One summer day, in my favorite wild place, I found enlightenment through garbage. Other people's garbage, I realized, is my destiny — and maybe my redemption. Spiritual enlightenment found in a wilderness is a cliche; few special moments occur anywhere else these days, and just once, can't someone admit to finding rapture in a mall?
My favorite uninhabited place isn't part of a designated wilderness, and may never be because it's a pasture on my South Dakota ranch. It's a lot wilder than most wilderness areas.
In the eastern sky hung the Badlands Wall, a mirage flipped upward from 60 miles away. Around me lay miles of private ranch land with no legal public access, a landscape that looks much the same prehistorically, when the Lakota were the only tourists. Shortgrass arid prairie, with grass taller than my boots. In 50 years of work here, the only garbage I'd ever found was the occasional shotgun shell dropped by someone hunting, with permission from us or a neighbor. Fences and water tanks are the only signs of human occupation. Everything native to the prairie harmonizes; even coyotes and antelope are virtually invisible unless they move.
So a scrap of white on a tawny hill caught my eye, and I strolled over to pick it up: a soft-drink container from a popular fast-food joint 40 miles away. As I walked back to the pickup, I visualized its journey. Tossed out a car window on the highway, 10 miles west of here, it blew across yucca, buffalo grass and cactus, past cattle and antelope and porcupines who might have died from eating it. It blew past ranches where families rarely eat fast food and wouldn't toss garbage out a window if they were in a landfill. If I hadn't picked it up that day, it might have reached Wall Drug the next.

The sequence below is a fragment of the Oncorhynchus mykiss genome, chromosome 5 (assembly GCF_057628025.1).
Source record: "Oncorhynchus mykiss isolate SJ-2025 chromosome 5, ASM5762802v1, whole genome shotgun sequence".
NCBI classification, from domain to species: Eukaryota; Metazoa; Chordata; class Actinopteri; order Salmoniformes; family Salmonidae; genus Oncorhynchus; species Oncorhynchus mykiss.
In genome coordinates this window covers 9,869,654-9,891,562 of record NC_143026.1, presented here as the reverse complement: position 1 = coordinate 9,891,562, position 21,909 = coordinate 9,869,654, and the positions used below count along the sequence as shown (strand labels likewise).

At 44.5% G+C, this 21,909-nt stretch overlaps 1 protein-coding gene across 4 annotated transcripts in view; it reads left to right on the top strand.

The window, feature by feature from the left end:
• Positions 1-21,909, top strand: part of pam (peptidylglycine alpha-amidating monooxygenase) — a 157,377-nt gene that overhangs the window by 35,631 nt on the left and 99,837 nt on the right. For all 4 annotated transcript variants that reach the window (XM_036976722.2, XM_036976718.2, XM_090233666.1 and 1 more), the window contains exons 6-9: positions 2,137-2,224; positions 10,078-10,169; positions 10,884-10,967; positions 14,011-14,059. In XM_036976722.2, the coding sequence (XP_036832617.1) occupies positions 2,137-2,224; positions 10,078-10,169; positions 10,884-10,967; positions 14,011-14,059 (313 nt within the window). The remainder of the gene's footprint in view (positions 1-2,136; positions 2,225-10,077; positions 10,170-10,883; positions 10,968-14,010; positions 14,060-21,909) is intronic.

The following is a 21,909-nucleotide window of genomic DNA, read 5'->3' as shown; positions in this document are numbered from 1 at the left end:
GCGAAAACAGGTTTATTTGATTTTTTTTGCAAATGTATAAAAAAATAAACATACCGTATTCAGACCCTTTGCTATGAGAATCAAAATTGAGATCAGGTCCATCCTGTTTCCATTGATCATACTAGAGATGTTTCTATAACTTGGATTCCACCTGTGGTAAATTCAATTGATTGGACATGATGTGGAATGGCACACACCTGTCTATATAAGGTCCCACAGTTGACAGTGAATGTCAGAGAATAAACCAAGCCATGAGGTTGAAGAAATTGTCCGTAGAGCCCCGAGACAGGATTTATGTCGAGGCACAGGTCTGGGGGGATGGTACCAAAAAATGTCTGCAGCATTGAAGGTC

I had to take it home. Burning it would release poison into my personal air, so I buried it deep in my pasture garbage pit. There it will remain — forever, apparently, a monument to carelessness.
At the ranch, I've often ranted about folks who stop on our half-mile gravel road from the highway to relieve themselves and empty their car of beer cans, household garbage and cigarette butts. Once, I found an envelope in a sack of trash. I mailed it back to the address with a note explaining where I'd found it. Sadly, such satisfactions are rare.
Holding that cup, hearing a meadowlark, I was overwhelmed with sorrow. Those flashing signs boast about millions of meals sold by the fast-food companies that use these containers. Thousands of people dispose of rubbish properly, which may still mean it's buried in a landfill, and many people recycle. Still, millions of containers mean that even a few rude slobs can create mountains of rubbish and enough trash to fill all the grassy valleys as far as I could see. That trash will outlast me and will not crumble, like my bones, into this prairie sod.
So why bother to pick it up? This is the place where I learned to ride, think, learn. My name is on the deeds, and ownership requires more than tax payments. Responsible citizens think beyond personal welfare.
Standing in my South Dakota pasture, I pictured that scrawny little philosopher on the other side of the world who made so much difference to millions of people. Mahatma Gandhi has been credited with saying, "Nothing you can do will make any difference, but you must do it anyway."
That day in the pasture, I put the cup in the pickup seat and resolved to pick up trash wherever I see it. Blame and anger accomplish nothing, so I try not to feel either of those heated emotions. Consider this a form of meditation, I tell myself, a prayer. Penance for my own mistakes.
While I collect used diapers from photogenic scenes, I sometimes hope the morons — er, thoughtless people — who dropped them will change their ways before they ruin the postcard view for all of us. But changing habits is not my job. Picking up trash is. I breathe deeply, making my anger a mantra. Cleanup is a down payment on my dues as a citizen of the natural world, and it's a fee I can afford.